Thursday, October 29, 2015

ISO 9001:2015 Is here! New Myths Being Created While You Read!

Back in September, the latest revision of ISO 9001 was published (technically, September 15th). Since social media is used much more than it was back when the previous revision - the year 2000 - there's been a greater amount of discussions on various platforms such as LinkedIn, Twitter, Youtube etc about what's in each iteration of the drafts, prior to publication than we had back in 1999.

The standard has been revised heavily and now looks quite different when compared to the previous edition, ISO 9001:2008. This is due to the adoption, by the writing committee ISO/TC 176, of the so-called "Annex SL" High Level Structure.

Annex SL

This is the title of the internal-to-ISO document which defines the structure or format of standards and helps with the alignment of topics or requirements across a range of management systems requirements, such as ISO 14001 (Environmental), ISO 27001 (Information Security) and so on. Instead of hunting through the clauses, it's a lot easier to locate, for example, the internal audit requirement. (9.2.2). The adoption of the Annex SL is primarily intended to allow for easier integration of management systems' requirements. An example would be the merging of a product Quality Management System, with an Environmental Management System.

Annex SL is structured around 10 headings, whereas the 2008 edition of ISO 9001 has 8. One thing that's also notable is that the heading names are quite different.


"We'll have to renumber our Quality Manual to map to the new structure, to show the CB auditors how we address each ISO requirement"


Although the new edition doesn't make a quality manual a requirement (keep an eye open for another blog post on this topic) if an organization decides for one reason or another, to have or retain a quality manual, it doesn't need to follow the format of the 1-10 headings or clauses of ISO 9001. Indeed, even the supporting Quality Management Documents don't need to reference the new clauses of the international standard, either. It's a lot of work, doesn't add any value in real terms for the users and, more importantly, the mapping of requirements to the Quality Management System can be done much simpler and without involving a lot of work.

If a table or document tree is created (in Excel or similar) to cross reference the various documents which currently exist or have been (newly) created to meet the various clauses and sub clauses, it can be used by anyone who needs to know what's been mapped to what ISO 9001 requirement.

While we're on the topic of the Quality Manual, it's gone! Yes! There's no longer a stated requirement for the organization to have a Quality Manual. What were the Technical Committee thinking when they dreamed THAT one up?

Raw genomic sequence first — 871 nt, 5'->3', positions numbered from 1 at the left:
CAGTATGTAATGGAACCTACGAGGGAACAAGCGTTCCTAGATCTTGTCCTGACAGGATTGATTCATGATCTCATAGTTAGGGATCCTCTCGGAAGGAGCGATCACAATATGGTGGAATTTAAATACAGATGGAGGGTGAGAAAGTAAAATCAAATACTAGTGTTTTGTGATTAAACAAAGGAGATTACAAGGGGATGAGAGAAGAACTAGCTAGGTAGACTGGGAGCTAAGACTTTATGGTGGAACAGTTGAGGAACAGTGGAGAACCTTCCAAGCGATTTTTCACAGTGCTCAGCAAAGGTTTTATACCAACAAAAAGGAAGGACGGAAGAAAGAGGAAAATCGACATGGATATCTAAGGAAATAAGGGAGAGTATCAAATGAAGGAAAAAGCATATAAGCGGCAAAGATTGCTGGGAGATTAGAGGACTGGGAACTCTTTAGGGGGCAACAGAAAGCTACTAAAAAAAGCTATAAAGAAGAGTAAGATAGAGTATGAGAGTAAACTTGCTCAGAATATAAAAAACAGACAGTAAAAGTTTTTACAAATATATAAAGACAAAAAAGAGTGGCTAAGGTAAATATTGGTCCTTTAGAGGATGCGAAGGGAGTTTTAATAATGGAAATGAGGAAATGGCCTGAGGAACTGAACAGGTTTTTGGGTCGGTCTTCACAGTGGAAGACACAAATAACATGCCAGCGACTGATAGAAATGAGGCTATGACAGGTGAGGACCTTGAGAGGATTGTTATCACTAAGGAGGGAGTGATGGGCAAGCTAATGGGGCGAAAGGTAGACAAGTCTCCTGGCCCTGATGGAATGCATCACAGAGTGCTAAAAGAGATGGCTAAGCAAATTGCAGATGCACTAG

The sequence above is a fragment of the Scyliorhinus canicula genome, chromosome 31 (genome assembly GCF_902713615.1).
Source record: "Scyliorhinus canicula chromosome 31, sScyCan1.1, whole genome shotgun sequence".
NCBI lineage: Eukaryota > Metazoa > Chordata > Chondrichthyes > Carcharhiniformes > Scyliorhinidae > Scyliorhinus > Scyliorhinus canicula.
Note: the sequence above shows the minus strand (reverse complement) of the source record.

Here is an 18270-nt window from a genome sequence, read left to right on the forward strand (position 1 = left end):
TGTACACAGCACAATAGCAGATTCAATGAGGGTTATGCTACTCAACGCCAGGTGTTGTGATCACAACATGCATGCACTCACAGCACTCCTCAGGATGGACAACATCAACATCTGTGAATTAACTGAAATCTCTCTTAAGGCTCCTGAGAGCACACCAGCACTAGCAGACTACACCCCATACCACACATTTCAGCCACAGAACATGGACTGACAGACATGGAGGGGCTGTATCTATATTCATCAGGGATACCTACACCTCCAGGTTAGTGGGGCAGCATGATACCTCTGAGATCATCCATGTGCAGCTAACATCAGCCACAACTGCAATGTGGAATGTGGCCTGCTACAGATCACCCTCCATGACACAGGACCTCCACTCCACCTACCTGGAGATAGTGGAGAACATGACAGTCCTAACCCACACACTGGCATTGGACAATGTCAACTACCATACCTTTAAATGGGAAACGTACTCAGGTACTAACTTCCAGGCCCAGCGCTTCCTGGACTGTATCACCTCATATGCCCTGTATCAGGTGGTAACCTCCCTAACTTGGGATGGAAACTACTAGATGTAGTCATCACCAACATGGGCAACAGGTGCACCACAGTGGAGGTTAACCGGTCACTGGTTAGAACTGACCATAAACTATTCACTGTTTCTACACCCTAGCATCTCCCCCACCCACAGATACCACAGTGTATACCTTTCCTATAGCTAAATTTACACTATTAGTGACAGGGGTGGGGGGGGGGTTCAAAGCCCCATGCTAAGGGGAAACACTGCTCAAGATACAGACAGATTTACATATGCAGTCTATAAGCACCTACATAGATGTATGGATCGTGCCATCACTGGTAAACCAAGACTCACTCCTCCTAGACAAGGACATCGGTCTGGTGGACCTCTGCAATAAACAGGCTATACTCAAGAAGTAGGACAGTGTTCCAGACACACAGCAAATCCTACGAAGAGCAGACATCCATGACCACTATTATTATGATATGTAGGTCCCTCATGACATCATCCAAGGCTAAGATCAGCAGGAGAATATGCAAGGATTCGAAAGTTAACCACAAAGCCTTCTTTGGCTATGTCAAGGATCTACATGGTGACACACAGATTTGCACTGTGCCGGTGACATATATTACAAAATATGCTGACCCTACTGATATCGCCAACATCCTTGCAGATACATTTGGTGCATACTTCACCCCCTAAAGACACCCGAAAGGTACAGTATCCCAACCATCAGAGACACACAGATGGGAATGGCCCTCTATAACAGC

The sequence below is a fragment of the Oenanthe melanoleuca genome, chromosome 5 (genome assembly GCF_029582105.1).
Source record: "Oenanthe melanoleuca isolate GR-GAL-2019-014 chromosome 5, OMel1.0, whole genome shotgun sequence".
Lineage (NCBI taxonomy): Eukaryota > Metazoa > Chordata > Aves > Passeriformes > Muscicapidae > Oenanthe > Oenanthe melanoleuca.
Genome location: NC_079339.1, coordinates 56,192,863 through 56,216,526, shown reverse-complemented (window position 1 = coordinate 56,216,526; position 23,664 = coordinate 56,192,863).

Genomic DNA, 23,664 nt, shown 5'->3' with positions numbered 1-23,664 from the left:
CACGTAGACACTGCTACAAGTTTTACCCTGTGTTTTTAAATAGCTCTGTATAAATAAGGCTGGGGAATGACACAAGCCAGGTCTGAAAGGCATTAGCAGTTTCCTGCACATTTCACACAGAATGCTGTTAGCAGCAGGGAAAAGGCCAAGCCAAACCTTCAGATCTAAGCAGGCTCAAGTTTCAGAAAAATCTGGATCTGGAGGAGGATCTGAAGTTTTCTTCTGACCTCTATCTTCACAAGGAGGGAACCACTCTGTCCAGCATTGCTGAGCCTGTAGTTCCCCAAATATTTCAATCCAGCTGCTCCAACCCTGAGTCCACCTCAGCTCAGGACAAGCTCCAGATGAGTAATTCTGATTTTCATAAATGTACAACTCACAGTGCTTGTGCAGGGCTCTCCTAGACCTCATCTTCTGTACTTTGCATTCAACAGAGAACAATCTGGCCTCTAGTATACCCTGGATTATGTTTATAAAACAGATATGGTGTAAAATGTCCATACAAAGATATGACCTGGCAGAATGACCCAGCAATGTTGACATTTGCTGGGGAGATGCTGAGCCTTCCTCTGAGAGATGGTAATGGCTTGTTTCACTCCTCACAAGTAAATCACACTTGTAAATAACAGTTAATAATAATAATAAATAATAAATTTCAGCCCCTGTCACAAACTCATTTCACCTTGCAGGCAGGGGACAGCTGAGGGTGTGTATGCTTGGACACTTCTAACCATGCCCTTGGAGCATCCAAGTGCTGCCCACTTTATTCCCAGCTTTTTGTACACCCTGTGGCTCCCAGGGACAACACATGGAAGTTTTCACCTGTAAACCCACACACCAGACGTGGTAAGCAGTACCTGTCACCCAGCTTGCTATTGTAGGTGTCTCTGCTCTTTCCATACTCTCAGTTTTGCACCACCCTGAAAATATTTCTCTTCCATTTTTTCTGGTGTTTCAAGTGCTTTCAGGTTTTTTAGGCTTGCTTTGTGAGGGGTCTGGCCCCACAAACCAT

If we reflect, for a minute, it may not have been such a bad thing. Let's face it. Most organizations have something which slavishly emulates the layout and content of the actual ISO standard itself. In many cases, just a simple substitution for key words and phrases has been made - for example replacing "The Organization" with "Company X" or something similar. Who wouldn't want to get rid of it?


WooHoo! We can get rid of the Quality manual. No-one reads it anyway, except for the CB auditor".


Whoa there! Before you go consigning the Quality Manual to the recycling/bonfire/shredder, consider this:

Is it the Quality Manual which is the problem? Maybe it's the content which puts people off reading it. After all, if it's 30+ pages long, or uses terminology of the standard maybe THAT's the issue to address. After all, what organization calls their Engineering or Operations functions "Product Realization"? On top of that, there's some weasel words in the standard, too. "Where applicable" and similar terms are scattered throughout, so how is a reader to determine when it is applicable?

Let's revisit the whole idea of a Quality Manual for a minute - with a clean slate.

The "Context of the Organization" is key.

If we consider for one minute, a new requirement of the "Annex SL", which is termed the "Context of the Organization", we might give some thought to the position the organization holds in the market and what they have identified as the needs/expectations of their so-called "interested parties". These might include:
  • Customers and their representatives
  • Regulatory bodies and their representatives
  • Employees
  • Stakeholders
There may well be an expectation or need for some kind of quality manual to be maintained to satisfy one or more of the above. Long before ISO 9001 and certification by 3rd parties came along, it was common practice to create and maintain a document which was very like a quality manual, even if it wasn't actually called that. Furthermore, employees might find one useful, too!


If the context of the organization is properly understood, then creating and maintaining a document - call it a Quality Manual if you wish - which describes the organization, key processes, links to common organization-wide processes and much more may well be seen as a value proposition and not something done "to keep an external auditor happy".


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